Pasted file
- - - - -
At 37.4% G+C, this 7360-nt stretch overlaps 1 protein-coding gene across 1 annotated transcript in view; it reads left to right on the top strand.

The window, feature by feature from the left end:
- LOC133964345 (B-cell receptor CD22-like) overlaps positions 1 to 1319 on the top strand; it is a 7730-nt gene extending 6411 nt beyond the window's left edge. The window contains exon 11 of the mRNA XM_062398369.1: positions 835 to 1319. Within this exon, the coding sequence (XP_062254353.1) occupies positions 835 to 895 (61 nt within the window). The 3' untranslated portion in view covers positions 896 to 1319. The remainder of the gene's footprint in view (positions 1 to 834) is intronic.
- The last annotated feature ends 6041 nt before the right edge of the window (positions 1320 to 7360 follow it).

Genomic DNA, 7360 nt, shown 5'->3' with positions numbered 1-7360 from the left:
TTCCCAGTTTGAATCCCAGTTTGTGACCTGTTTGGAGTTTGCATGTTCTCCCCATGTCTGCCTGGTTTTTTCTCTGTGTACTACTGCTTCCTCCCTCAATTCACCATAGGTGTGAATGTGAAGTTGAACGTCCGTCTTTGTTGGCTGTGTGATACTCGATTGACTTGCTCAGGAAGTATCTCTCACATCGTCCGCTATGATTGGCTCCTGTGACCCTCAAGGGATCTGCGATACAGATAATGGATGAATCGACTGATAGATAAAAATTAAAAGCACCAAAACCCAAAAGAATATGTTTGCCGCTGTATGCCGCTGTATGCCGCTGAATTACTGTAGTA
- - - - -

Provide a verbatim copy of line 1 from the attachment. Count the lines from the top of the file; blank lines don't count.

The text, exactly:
At 37.4% G+C, this 7360-nt stretch overlaps 1 protein-coding gene across 1 annotated transcript in view; it reads left to right on the top strand.